Ivete Sangalo is widely known in Brazil, where she's known as the Brazilian JLo. But she's only now starting to become a crossover hit in the U.S.
Ivete Sangalo owned the party.
At last Sunday’s Brazilian Day in New York, Brazil’s most famous and popular singers took the stage as more than 1 million people screamed, jumped, sang and danced to her music.
Sangalo, who celebrated her 20-year career with a five-city tour across the U.S., is little known outside of her huge legions of Brazilian fans that can’t seem to get enough of her Axé music, a blend of rhythms such as reggae, merengue, forró, maracatu, among others. Often called the Brazilian Jennifer Lopez or Beyonce, her high-energy party music is huge in her home country.
But to non-Brazilians, her popularity is growing. And some say the singer who has performed with Juanes and Shakira is on her way to becoming the next crossover sensation.
In New York, she emerged on the stage right before the afternoon rain began coming down. She sang some of her biggest hits such as Arerê, Levada Louca, and newest single Tempo de Alegria.
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“I am so glad I get to do something that I love and that it touches so many people,” Sangalo said during an interview in Portuguese moments before the concert.
The last time Sangalo participated in the festival was in 2003. This year, her and her performers took the stage wearing all white. And the crowd went wild.
Sangalo came from humble beginnings. Born in Juazeiro, a small municipality in the state of Bahia, Sangalo is part of a family of musicians. She is the youngest of six siblings. Her father, Alsus Sangalo, used to be a jeweler in the city. As a child, she used to spend time with her father and oldest sister, Monica, rehearsing songs and playing the guitar.
After the death of her father, the whole family had to find a way to make ends meet.
The singer worked as a saleswoman in the mall, and used to sell her mother’s famous ready to eat lunch to coworkers. The so-called quentinhas – an affordable lunch box that comes with rice, beans, chicken or meat. For a long time, Maria Ivete Sangalo’s [Ivete’s mother] quentinhas were the main source of income for the Sangalo family.
At 18, Ivete began singing in local bars. Her first presentation was at a bar in Ondina, a Bahia neighborhood. During that time, the pay was just a dinner. In 1993, she became the lead singer of Banda Eva, an axé music group from Bahia.
Ivete’s soon-to-be successful career had just started.
“First of all, I want to say thank you and thank you because I wouldn’t have got to where I am today or in any other place if it weren’t for the support that I get from the people who love my music,” she said.
With Banda Eva, Ivete Sangalo has seven albums. In her solo career, she recorded 21 albums and has sold more than 15 million records.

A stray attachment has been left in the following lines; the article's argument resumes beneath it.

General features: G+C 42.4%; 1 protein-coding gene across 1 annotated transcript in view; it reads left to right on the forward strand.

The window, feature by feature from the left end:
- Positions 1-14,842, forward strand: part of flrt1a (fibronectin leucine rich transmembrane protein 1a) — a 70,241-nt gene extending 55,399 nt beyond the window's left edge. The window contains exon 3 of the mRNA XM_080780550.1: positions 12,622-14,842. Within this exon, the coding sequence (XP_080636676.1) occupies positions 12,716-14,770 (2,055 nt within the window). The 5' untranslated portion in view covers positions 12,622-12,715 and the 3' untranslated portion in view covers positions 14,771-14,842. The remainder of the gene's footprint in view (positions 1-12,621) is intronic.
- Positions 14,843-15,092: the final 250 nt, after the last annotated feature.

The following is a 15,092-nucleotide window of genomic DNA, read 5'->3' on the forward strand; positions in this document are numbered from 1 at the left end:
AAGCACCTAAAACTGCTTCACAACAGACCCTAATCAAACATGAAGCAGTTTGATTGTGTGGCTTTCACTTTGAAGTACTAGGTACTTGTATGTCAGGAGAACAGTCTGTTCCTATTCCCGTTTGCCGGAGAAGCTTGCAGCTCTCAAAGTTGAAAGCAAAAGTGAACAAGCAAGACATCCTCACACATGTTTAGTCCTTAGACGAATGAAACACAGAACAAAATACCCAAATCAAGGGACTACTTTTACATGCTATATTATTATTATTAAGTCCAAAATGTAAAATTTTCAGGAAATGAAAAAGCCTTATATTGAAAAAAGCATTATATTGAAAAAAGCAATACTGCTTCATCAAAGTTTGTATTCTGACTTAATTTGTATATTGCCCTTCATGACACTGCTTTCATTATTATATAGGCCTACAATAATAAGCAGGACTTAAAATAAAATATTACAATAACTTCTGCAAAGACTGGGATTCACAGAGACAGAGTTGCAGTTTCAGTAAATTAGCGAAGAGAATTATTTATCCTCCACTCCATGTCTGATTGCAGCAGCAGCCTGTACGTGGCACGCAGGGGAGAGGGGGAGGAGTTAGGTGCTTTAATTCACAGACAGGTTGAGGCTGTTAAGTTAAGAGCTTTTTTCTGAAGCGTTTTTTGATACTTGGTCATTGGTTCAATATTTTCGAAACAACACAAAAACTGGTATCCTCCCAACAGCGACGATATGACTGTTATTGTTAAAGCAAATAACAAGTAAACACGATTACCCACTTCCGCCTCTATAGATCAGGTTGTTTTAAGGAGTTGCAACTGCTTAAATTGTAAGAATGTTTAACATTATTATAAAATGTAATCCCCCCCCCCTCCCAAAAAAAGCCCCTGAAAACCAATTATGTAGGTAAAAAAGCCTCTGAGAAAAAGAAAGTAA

Her latest album, Multishow ao Vivo – Ivete Sangalo 20 Anos – has received a gold certificate award and the DVD version received three platinum certificate awards. The concert was recorded in Bahia with more than 40, 000 people in the audience.
The singer is now on tour in her home country. In the month of August alone she has done concerts in Espiríto Santo, Rio de Janeiro, Santa Catarina, Minas Gerais, Pernambuco, Amazônas, Pará, and São Paulo, all of them in Brazil.
“I went to a concert of E O Tchan [a popular Bahia axé music band] in Belo Horizonte. She was part of the show and, if I’m not mistaken, was opening for them,” said Rodrigo Costa, president of Tio Sangalo fan Club in Newark, New Jersey.
That concert, Costa said, was 18 years ago. His love for his favorite singer has only gotten bigger. He has met Sangalo five times, waited for her in front of hotels, gone to the airport to see her, and said that every time he gets to spend time with the singer she will “hug you and kiss you.”
“What I admired most about her is that, even though she is famous and has money, she doesn’t get tired of working. … When you’re near her, you feel the positivity. [As a fan] It feels really good to have this positive feedback,” Costa said.
In the past 20 years, Sangalo has also worked with Dave Matthews, Shakira, Juan Luis Guerra and Alejandro Sanz, to name a few.
According to the singer’s official website, she has more than 200 registered fan clubs, has more than 10 million followers on Twitter, her Facebook page has more than 10 million fans and has more than 2 million followers on Instagram.
In 2010, Sangalo performed at the Madison Square Garden in New York City, where she recorded her live album “Multishow Ao Vivo: Ivete Sangalo no Madison Square garden.” The concert was sold out. The album sold 300,000 copies before its release date. It also earned her gold certificate for the concert’s CD version and diamond record certificate for the DVD version from the Brazilian Association of Record Producers.
Today, Sangalo is no doubt one of the most accomplished Brazilian singers. She is married to Daniel Cady, a Brazilian nutritionist. The couple has one son, Marcelo Cady, 4.
To her fans, she promises to keep making music for as long as she can.
“Please count on me,” she said, “to bring happiness, love, and celebration to your lives.”